Ages Does Not Impact Of Your Exercise

Many people believe that once you reach the age of 50 your health and fitness level start to decline. That’s an urban myth and here’s why. People who perceive themselves as old and feeble are more likely to stop participating in the activities that keep them healthy and fit, such as regular exercise. On the other hand, people who have a positive attitude about aging tend to do the things that lead to life-long health and fitness.

Here’s the truth, regardless of age every worn-out cell in your body is replaced every 11 months of your life. So, every year your body is completely renewed. Thus, your body is doing all it can to help you stay healthy by replacing old cells with new ones. Now, the question is do you have the right mental attitude to additionally aide your body in keeping you healthy and fit as you age?

The right mental attitude about aging leads you to do the things that help you stay healthy and strong your whole life, such as exercising on a regular basis, and having a healthy diet. These are the things that help you thrive and not merely survive as you age.

The benefits of regular exercise as you age are many. Below are some of the most important. (1)

Exercise helps older adults maintain or lose weight. As metabolism naturally slows with age, maintaining a healthy weight is a challenge. Exercise helps increase metabolism and builds muscle mass, helping to burn more calories. When your body reaches a healthy weight, your overall wellness will improve.

Exercise reduces the impact of illness and chronic disease. Among the many benefits of exercise for adults over 50 include improved immune function, better heart health and blood pressure, better bone density, and better digestive functioning. People who exercise also have a lowered risk of several chronic conditions including Alzheimer’s disease, diabetes, obesity, heart disease, osteoporosis, and certain cancers.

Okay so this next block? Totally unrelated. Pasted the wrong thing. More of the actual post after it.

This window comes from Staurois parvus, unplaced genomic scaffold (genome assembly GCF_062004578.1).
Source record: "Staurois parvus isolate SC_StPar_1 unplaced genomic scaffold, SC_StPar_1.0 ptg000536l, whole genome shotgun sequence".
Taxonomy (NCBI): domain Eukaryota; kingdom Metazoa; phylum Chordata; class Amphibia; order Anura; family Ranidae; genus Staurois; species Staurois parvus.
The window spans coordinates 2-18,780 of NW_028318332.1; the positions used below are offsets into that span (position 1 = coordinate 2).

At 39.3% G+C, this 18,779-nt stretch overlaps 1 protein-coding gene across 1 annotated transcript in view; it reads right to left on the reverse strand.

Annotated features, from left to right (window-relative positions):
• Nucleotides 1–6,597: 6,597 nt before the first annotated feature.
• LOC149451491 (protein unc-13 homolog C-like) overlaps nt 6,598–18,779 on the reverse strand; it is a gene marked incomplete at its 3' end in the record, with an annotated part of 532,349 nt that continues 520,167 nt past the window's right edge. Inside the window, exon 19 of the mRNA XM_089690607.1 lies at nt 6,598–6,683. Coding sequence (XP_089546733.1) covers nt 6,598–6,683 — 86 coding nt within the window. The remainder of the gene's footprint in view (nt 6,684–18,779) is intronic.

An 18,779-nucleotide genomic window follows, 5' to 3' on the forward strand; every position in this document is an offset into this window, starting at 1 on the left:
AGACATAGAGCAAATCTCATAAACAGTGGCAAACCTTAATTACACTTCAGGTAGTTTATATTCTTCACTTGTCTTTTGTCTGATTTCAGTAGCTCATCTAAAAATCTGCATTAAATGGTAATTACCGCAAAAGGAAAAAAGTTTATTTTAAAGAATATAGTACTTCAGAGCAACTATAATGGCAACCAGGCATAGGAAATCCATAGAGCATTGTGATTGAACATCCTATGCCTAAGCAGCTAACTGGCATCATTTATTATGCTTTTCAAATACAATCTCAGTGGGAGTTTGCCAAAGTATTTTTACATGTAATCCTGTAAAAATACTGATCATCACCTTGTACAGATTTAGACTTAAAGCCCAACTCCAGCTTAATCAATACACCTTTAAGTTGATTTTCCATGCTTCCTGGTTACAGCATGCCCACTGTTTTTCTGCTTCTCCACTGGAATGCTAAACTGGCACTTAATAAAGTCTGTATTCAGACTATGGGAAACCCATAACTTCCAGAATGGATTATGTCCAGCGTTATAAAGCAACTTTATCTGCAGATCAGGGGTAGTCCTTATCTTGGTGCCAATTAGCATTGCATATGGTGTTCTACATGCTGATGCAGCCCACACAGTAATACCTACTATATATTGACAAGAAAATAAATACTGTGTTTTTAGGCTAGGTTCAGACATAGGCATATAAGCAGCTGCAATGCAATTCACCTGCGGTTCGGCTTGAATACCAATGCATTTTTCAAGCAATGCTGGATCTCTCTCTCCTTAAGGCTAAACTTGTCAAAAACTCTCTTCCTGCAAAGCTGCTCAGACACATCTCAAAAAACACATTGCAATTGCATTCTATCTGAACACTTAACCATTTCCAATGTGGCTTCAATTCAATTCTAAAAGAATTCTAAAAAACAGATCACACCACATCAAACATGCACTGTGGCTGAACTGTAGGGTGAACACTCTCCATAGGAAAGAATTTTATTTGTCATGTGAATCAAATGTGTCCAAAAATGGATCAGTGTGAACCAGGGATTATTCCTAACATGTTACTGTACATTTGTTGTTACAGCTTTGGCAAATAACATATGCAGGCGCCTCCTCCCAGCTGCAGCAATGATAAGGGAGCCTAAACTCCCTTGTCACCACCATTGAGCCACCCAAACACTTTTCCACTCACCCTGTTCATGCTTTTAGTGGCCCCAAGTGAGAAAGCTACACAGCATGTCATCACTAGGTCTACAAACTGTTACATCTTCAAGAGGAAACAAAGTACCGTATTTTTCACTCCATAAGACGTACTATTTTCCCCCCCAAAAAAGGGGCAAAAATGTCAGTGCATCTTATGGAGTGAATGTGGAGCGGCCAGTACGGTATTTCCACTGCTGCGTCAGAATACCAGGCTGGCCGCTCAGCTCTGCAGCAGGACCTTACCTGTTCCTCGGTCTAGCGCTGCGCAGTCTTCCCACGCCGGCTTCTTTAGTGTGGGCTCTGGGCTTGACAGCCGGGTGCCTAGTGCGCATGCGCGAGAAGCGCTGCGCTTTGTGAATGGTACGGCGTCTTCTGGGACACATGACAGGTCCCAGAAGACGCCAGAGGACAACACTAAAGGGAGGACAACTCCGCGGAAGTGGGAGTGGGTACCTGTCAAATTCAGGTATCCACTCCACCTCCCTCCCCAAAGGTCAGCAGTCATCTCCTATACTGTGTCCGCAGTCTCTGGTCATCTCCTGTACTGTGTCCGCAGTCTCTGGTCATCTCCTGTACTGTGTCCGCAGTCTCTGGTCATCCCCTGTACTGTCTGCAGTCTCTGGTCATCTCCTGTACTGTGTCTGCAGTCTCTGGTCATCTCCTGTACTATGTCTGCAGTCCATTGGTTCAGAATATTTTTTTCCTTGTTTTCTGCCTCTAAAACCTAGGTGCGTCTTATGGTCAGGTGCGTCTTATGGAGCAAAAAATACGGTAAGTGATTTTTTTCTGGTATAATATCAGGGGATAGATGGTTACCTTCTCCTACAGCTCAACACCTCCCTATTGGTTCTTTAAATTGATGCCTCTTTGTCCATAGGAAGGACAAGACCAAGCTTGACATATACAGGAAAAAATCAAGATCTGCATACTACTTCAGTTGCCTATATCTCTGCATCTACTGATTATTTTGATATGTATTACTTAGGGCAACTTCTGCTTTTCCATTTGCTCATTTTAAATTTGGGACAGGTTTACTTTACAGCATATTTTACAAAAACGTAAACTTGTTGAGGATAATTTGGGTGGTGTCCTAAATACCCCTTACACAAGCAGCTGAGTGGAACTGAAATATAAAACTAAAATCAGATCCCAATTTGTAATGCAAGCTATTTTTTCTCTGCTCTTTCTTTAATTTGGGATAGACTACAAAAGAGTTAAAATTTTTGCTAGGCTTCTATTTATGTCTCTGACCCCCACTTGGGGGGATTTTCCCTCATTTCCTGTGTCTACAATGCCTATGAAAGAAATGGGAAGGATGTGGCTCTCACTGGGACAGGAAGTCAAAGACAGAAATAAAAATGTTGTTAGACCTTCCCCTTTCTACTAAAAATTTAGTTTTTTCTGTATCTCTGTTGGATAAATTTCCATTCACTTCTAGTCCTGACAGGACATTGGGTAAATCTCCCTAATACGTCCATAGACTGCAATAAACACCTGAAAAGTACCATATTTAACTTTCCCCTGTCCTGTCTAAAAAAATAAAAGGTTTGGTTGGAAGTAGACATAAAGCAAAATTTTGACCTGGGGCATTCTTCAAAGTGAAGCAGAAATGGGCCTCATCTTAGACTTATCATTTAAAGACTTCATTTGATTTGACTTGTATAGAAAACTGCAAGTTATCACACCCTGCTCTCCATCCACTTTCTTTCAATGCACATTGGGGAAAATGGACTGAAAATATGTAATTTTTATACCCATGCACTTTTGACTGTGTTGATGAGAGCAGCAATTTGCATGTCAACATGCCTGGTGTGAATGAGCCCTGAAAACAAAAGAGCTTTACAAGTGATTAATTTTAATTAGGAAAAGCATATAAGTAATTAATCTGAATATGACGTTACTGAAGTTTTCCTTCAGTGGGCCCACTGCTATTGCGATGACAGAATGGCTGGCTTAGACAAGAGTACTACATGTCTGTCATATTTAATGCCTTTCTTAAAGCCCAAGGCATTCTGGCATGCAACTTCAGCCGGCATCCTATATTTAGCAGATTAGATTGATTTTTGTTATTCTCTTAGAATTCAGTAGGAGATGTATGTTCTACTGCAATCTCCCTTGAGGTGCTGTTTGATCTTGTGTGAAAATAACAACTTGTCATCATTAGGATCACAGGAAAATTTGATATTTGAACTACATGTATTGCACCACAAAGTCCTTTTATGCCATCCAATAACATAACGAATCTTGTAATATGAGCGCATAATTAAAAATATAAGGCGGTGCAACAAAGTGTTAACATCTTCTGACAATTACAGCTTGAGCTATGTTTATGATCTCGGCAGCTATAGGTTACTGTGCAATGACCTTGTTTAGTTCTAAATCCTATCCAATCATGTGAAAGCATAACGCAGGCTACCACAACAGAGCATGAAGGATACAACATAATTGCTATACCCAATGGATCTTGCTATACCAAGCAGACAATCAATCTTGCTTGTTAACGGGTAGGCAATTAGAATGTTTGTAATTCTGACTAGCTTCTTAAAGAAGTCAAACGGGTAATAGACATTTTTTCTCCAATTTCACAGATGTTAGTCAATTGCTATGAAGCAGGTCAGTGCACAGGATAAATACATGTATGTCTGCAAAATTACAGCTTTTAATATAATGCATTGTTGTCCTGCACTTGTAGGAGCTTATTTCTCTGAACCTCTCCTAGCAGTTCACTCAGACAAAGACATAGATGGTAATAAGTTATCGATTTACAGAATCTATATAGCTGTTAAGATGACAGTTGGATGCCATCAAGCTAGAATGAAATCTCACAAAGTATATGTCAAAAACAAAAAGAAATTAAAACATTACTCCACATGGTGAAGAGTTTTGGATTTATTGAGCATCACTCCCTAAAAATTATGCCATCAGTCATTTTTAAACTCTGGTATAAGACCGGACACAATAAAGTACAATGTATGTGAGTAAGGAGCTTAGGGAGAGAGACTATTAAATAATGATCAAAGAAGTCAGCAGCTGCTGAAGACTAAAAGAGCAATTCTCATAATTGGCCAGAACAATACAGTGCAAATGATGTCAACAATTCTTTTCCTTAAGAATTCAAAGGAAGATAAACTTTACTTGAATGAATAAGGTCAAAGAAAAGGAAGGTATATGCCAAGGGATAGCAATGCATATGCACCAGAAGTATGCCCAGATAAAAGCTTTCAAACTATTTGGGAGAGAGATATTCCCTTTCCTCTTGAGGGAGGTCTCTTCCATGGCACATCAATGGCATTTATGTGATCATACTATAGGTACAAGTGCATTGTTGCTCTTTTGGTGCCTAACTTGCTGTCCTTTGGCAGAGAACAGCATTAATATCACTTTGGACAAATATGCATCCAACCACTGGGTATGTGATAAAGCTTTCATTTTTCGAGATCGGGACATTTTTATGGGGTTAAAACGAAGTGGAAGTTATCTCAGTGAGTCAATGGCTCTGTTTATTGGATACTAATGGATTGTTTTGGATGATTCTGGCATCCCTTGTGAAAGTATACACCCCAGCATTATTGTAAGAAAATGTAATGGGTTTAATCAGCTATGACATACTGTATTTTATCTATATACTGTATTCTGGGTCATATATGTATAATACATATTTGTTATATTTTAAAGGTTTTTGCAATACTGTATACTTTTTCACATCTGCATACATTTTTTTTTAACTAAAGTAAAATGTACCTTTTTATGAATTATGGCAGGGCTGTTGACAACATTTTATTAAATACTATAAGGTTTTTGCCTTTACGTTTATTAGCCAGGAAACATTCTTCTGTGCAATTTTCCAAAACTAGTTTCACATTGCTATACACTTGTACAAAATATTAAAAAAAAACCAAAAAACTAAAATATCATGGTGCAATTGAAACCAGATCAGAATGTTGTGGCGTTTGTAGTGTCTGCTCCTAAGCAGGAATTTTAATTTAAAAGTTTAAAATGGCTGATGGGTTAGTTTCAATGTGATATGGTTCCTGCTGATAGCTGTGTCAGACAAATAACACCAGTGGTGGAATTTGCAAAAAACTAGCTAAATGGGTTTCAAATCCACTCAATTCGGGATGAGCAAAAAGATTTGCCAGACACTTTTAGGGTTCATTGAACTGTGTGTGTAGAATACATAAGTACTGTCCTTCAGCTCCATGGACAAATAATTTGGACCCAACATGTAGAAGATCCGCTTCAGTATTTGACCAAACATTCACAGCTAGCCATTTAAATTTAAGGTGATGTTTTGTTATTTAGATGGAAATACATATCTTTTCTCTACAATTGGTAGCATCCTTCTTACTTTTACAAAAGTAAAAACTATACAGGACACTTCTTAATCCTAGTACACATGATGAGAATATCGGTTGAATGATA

Exercise enhances mobility, flexibility, and balance in older adults. Exercise improves your strength, flexibility and posture, which in turn will help with balance, coordination, and reducing the risk of falls. Strength training also helps alleviate the symptoms of chronic conditions such as arthritis.

Exercise improves your sleep. Poor sleep is not an inevitable consequence of aging and quality sleep is important for your overall health. Exercise often improves sleep, helping you fall asleep more quickly and sleep more deeply.

Exercise boosts mood and self-confidence. Exercise is a huge stress reliever and the endorphins produced can actually help reduce feelings of sadness, depression, or anxiety. Being active and feeling strong naturally helps you feel more self-confident and sure of yourself.

Exercise is amazingly good for the brain. Activities like Sudoku or crossword puzzles can help keep your brain active, but little comes close to the beneficial effects of exercise on the brain. Exercise benefits brain functions as diverse as multitasking and creativity and can help prevent memory loss, cognitive decline, and dementia. Exercise may even help slow the progression of brain disorders such as Alzheimer’s disease.

I can personally attest to the fact that age is only a state of mind. I’m in my late 50s and I’ve been weight lifting on a regularly most of my adult life. I’m still stronger than I was in my twenties. Here’s the key, I never let any negative thoughts about age linger and take root in my mind, and neither should you.